to the writers themselves we get such a number of debilitated and deformed victims so seriously affected in lungs, spine or eyes as to create a feeling of alarm in medical and educational circles and even in Departments and Councils.
Eminent Medical Gentlemen have pursued their investigations into the question of postures in schools with great ability patience and success. Such experts as Barnard, Cohn, Carpenter, Carter, Coindet Reuss, Lorenz, Smith have been indefatigably working, with the outcome of a unanimous pronouncement that all the ills which initiated the inquiry are traceable to the postures assumed in and required by the Slanting writing.
One writer says
Another declares these postures to be "without doubt recognisable as one of the most frequent causes of crooked growth." Were this the only effect it would be more than enough to justify an official inquiry into the whole question; but when equally dismal testimony is borne to the injury of other organs (notably the eyes) and the interference with other functions, the urgency of the case becomes irresistible.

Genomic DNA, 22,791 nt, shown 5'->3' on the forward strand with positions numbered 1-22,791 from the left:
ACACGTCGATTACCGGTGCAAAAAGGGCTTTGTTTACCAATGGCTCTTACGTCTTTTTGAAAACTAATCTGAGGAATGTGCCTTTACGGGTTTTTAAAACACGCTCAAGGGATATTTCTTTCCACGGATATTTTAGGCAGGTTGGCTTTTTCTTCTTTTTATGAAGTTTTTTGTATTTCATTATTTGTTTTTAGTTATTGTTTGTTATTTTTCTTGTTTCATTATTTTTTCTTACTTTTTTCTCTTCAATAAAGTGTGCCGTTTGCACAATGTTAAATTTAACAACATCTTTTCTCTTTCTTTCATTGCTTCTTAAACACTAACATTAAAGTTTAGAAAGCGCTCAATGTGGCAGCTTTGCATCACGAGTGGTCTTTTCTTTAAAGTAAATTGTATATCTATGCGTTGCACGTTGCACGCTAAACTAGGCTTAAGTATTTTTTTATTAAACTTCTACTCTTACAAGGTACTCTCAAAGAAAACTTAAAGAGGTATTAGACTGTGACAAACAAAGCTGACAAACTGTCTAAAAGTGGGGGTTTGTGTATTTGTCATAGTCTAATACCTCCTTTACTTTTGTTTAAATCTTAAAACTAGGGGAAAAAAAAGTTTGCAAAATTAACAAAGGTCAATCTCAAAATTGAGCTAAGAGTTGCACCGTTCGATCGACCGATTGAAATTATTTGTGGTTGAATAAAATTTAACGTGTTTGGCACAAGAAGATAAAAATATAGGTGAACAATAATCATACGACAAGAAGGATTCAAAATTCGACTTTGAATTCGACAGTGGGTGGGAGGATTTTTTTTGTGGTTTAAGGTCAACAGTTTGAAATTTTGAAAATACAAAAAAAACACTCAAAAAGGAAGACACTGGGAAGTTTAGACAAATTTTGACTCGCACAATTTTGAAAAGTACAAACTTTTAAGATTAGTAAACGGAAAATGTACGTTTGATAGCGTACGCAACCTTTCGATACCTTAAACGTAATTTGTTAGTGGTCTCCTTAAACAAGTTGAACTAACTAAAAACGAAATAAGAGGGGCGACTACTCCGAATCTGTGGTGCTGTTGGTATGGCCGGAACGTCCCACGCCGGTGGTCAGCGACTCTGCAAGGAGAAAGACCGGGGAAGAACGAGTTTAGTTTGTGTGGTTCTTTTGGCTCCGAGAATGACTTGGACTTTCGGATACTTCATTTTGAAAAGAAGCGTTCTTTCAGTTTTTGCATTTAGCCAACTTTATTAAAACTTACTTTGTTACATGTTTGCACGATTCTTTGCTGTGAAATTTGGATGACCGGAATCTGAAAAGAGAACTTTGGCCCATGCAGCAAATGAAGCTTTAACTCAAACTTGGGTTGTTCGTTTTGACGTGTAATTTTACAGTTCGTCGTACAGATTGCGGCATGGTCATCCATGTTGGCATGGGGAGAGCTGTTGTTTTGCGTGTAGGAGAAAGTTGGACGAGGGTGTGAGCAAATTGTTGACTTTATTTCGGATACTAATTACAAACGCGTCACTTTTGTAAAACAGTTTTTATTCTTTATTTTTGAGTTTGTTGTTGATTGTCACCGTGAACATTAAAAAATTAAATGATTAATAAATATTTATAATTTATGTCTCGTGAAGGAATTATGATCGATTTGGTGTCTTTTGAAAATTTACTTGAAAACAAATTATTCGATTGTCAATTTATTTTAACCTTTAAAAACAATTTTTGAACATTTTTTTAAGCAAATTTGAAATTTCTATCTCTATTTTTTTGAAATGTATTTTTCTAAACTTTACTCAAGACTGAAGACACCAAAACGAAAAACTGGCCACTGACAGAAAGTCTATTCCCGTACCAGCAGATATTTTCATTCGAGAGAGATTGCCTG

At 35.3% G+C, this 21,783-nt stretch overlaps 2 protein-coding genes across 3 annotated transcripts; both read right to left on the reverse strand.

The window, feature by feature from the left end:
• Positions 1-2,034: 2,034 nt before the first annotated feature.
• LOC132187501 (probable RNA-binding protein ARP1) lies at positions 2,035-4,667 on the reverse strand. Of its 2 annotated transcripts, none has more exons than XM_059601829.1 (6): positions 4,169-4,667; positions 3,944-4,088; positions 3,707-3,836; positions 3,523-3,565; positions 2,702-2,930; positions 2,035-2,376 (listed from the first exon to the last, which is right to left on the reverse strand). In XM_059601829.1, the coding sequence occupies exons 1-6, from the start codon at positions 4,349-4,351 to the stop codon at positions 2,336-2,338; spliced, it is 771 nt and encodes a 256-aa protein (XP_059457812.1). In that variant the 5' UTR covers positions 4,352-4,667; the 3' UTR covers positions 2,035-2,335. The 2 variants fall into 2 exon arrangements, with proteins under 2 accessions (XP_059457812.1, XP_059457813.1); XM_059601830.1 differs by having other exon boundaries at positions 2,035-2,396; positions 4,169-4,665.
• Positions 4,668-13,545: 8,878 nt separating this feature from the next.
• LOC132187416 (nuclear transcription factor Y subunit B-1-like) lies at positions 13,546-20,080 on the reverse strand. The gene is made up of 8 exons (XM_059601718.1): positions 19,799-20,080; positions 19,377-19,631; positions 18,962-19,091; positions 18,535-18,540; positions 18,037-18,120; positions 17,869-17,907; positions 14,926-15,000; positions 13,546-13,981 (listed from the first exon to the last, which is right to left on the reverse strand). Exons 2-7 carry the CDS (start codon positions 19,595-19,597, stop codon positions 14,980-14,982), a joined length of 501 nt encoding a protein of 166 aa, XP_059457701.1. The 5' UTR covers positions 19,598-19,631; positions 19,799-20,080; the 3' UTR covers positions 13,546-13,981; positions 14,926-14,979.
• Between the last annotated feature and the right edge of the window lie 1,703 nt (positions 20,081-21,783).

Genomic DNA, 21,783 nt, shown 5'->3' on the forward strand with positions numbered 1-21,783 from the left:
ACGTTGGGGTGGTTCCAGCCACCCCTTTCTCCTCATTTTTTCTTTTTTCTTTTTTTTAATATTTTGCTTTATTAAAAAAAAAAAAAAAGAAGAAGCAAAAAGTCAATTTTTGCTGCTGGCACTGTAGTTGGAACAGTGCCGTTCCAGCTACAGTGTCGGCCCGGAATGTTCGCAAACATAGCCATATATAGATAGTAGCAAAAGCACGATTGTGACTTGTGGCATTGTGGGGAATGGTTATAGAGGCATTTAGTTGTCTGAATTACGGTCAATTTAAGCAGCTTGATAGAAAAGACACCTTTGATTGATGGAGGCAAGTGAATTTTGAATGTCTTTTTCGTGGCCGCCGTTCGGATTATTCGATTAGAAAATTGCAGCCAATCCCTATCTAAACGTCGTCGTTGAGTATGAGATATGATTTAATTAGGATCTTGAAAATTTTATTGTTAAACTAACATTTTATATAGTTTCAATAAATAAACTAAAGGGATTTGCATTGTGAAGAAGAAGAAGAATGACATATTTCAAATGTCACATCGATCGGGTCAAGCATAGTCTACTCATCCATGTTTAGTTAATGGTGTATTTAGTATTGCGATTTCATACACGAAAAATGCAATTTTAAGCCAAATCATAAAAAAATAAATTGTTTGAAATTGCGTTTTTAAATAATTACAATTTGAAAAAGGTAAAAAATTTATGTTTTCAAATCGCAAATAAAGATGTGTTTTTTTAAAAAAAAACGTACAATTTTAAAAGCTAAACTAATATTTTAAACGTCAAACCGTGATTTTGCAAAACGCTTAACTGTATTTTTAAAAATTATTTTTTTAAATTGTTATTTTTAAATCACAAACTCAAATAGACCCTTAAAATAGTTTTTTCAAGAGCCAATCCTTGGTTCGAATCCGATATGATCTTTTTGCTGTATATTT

Vertical Writing is the only specific for these abnormal postures and their train of disastrous consequences. The elaboration of the argument in support of this statement will be found in the able analysis detailed in Appendix II at the end of this volume. The material difference between this Upright or Perpendicular Style and Slanting Writing is in the Direction of the Downstrokes of the letters; in the former being definitely and absolutely Vertical in the latter indefinitely and variously Sloped or Oblique. It is incredible what a difference this slight and seemingly insignificant alteration in the down strokes makes, and what an effect it exerts upon the writer. When found in conjunction with the minor characteristics of the system, viz. short loops, minimum thickness and continuity the results are almost magical.
Before detailing the several Hygienic merits of Upright Pen-
See also Report of French Commission, by Dr. Javal (Physiology of Writing, Pocket Pedagogical Library, No. 2).